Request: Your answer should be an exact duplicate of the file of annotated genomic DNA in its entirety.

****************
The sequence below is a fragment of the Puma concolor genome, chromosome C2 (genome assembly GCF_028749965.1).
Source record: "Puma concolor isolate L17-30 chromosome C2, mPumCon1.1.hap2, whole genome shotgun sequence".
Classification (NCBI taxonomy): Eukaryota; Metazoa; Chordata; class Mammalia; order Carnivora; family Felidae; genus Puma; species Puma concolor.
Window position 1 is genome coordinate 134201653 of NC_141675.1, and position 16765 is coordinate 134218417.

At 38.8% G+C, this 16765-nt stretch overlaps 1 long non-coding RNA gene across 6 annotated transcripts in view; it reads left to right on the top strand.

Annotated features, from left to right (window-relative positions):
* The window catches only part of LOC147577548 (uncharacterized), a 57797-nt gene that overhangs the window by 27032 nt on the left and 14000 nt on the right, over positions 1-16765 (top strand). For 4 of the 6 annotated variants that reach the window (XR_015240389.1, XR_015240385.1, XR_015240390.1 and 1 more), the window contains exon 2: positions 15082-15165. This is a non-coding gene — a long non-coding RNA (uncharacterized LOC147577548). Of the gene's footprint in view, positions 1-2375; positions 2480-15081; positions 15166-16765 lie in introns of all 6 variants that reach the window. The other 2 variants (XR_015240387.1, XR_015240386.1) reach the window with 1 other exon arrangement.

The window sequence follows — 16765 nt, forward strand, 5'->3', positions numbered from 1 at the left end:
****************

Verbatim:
The sequence below is a fragment of the Puma concolor genome, chromosome C2 (genome assembly GCF_028749965.1).
Source record: "Puma concolor isolate L17-30 chromosome C2, mPumCon1.1.hap2, whole genome shotgun sequence".
Classification (NCBI taxonomy): Eukaryota; Metazoa; Chordata; class Mammalia; order Carnivora; family Felidae; genus Puma; species Puma concolor.
Window position 1 is genome coordinate 134201653 of NC_141675.1, and position 16765 is coordinate 134218417.

At 38.8% G+C, this 16765-nt stretch overlaps 1 long non-coding RNA gene across 6 annotated transcripts in view; it reads left to right on the top strand.

Annotated features, from left to right (window-relative positions):
* The window catches only part of LOC147577548 (uncharacterized), a 57797-nt gene that overhangs the window by 27032 nt on the left and 14000 nt on the right, over positions 1-16765 (top strand). For 4 of the 6 annotated variants that reach the window (XR_015240389.1, XR_015240385.1, XR_015240390.1 and 1 more), the window contains exon 2: positions 15082-15165. This is a non-coding gene — a long non-coding RNA (uncharacterized LOC147577548). Of the gene's footprint in view, positions 1-2375; positions 2480-15081; positions 15166-16765 lie in introns of all 6 variants that reach the window. The other 2 variants (XR_015240387.1, XR_015240386.1) reach the window with 1 other exon arrangement.

The window sequence follows — 16765 nt, forward strand, 5'->3', positions numbered from 1 at the left end: